Eliza Anna Falk: Vaclav Havel (1936 – 2011) – The power of words
“At the beginning of everything is the word (…). It is a miracle to which we owe the fact that we are human (…). The same word can, at one moment, radiate great hope; at another, it can emit lethal rays (…) true at one moment and false the next (…) worst of all, at times they can be one or the other. They can even be both at once” (Havel 1).
The family bookworm
Already as a child Vaclav preferred written words to outdoor pastimes. His mother Bozena, daughter of a journalist, diplomat and art lover and herself academically gifted and multilingual, imparted her high educational standards onto both of her sons. However it was Vaclav, the older sibling, who took intellectual interests to the extreme. The boy quickly became the family bookworm spending most of his free time indoors reading philosophy, poetry and literature or looking through foreign language magazines. Vaclav was very fond of poetry as a child; reading it, reciting and eventually writing his own at the age of ten (Keane: 85). “I’ve been writing since I was about six, or rather since I first learned the alphabet” he once wrote to his wife Olga. He stressed that writing was not the only outlet for his burning desire to create and say something about the world (Havel 2:131), which may explain his interest in other media, such as theatre.
As was expected of a well-to-do,’ bourgeoisie’ family, eleven years old Vaclav was placed in a private boarding school near Prague, where fellow students included future prominent individuals including filmmakers, politicians and entrepreneurs. After only two and a half years the Communist coup of 1948 put an end to private education, and Havel, now officially a member of a privileged ‘bourgeoisie’, was forced to commence state schooling. Discouraged and resentful, he did not take communist curriculum seriously and after attending several institutions passed his matriculation exams in night school, while working as an apprentice laboratory assistant. His tertiary education was equally inadequate, as he had no choice but to study urban transport after being denied entry into Charles University to pursue a humanities program.
While the state schools served as means to remain outside the communist radar, it was the after- school activities, which held the true importance in the intellectual development of the teenager. Conversations about philosophy and politics with likeminded high school peers paired with private philosophy classes with family friend J.L. Fischer kept developing his interests and sharpened his mind. Discussions continued at Havel’s home and soon a group of art-loving, free spirited and talented ‘bourgeoisie’ youth started regular meetings, with Vaclav naturally emerging as a convener. Apart from discussions, photography and poetry competitions, the group self-named ‘Thirty-sixters’ (as most were born the same year), made visits to prominent cultural figures of 1950s Prague’s art and literary scene (Keane: 104-108). Throughout this time Havel continued his intellectual pursuits, shaping his future as a poet, playwright, essayist, speech writer, philosopher and a politician.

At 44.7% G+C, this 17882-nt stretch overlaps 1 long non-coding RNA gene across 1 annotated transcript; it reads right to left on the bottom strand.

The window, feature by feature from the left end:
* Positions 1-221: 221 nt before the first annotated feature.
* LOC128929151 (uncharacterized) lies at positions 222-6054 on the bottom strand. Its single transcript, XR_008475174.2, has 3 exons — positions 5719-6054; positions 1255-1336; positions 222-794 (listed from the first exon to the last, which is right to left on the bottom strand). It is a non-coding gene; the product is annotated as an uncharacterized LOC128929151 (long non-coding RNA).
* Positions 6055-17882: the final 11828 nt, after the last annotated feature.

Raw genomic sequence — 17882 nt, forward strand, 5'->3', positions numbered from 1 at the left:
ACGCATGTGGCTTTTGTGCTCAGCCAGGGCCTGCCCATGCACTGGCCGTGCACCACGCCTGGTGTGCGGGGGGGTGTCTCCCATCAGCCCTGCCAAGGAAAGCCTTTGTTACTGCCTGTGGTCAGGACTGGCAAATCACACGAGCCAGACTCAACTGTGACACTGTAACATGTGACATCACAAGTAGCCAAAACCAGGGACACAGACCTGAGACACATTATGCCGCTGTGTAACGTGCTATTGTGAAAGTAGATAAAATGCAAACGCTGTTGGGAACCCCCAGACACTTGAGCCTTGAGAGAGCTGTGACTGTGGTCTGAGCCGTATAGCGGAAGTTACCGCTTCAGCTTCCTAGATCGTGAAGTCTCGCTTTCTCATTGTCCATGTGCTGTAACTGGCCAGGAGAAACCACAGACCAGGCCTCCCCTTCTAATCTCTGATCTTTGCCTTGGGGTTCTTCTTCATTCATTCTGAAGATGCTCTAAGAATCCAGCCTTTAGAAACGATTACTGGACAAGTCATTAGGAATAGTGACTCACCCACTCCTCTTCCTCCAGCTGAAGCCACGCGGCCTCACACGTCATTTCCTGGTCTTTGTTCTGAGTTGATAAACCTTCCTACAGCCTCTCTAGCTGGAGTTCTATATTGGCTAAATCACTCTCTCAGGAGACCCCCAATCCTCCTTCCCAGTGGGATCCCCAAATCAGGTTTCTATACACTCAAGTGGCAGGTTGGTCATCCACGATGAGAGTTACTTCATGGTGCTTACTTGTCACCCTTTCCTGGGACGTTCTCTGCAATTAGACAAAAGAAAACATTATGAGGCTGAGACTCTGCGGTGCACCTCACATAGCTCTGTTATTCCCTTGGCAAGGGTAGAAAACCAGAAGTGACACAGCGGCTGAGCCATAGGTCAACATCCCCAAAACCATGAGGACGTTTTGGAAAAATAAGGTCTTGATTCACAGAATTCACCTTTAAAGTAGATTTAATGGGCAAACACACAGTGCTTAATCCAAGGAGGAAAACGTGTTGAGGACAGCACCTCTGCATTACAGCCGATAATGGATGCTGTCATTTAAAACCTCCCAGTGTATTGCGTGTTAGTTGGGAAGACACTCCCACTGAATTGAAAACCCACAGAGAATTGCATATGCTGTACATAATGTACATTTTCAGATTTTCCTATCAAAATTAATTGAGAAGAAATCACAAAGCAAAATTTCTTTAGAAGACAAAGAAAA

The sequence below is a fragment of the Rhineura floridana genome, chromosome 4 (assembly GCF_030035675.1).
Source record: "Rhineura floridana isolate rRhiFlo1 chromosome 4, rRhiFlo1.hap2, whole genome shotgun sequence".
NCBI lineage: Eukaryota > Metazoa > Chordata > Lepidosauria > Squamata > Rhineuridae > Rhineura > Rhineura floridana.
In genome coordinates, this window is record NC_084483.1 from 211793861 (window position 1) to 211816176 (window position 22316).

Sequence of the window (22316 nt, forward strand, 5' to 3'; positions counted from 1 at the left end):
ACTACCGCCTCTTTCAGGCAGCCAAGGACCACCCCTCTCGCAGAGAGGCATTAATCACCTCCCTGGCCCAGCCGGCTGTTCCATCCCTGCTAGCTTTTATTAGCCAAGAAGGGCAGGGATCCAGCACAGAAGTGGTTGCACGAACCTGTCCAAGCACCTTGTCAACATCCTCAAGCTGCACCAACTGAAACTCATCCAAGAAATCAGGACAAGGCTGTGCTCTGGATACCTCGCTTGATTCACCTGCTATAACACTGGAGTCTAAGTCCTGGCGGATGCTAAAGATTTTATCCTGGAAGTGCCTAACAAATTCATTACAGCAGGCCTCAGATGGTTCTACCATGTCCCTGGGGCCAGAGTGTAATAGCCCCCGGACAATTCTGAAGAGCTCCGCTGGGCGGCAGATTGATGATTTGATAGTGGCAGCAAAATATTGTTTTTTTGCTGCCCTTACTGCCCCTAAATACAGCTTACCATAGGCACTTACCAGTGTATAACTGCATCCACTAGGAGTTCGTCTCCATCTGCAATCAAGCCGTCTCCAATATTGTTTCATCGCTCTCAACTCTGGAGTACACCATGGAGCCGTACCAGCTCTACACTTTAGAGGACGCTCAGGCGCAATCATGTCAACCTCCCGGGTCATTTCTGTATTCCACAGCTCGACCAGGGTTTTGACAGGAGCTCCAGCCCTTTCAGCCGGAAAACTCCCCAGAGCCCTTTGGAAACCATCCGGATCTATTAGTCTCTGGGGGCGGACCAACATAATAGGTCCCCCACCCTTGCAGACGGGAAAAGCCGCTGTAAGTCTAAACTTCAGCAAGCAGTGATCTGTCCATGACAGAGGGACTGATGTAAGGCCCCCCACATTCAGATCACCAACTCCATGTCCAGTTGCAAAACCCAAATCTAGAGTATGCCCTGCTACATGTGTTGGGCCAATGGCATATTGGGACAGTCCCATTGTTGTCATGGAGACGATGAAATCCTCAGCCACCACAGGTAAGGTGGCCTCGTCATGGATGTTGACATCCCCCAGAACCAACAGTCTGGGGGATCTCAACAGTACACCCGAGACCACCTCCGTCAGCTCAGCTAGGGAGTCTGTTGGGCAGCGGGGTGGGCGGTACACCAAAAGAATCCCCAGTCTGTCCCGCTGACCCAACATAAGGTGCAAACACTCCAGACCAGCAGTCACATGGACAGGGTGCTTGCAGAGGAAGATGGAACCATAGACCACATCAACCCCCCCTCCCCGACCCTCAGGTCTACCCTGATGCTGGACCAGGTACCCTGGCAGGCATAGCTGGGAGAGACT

Words to look at – Anticodes
In 1956, aged 20 and a member of young Czech and Slovak Writers’ Group, Havel wrote poetry and critical essays and wanted to study dramaturgy. Formal studies did not eventuate; instead he landed a job in a theatre and soon started co-writing plays whilst continuing his poetic endeavors. His first book of experimental, typographic poems Anticodes was written in 1964 and continued in 1964-69; 1970-1989 and after 1989. Anticodes contained visual, thought-provoking poems which captured Havel’s humor and imagination, restlessness in search for expression and importance of a dialog with his audience. Although they “were originally written to amuse himself and friends” according to Carol Rocamora (author of Acts of Courage: Vaclav Havel’s Life in the Theatre) and were called by Joseph Hirsal, a Czech experimental poet, “engaged articulations of absurdity” (Danaher: 4-5), there was much more to them than just language games and visual effects.
The early poetry not only heralded Havel’s fixation with words and his love of the visual and the absurd, but also his rebellion against dehumanizing and destructive effects of totalitarianism and its absurd messages. Drawing on modernist art forms and techniques, such as pop-art and collage, became Havel’s trademark and allowed him to play with absurd reality of his times by deconstructing and re-arranging it in order to reach his audiences with important messages. Both the readers and spectators were being encouraged by Havel to interpret the often puzzling messages and language games in his poems and plays in the context of their own experiences. The author’s goal was to stimulate and provoke them to self-reflect and to realize that they had the power to deconstruct and reconstruct their own reality despite the totalitarian regime’s agenda to prevent them from living independent and meaningful lives (Keane: 329).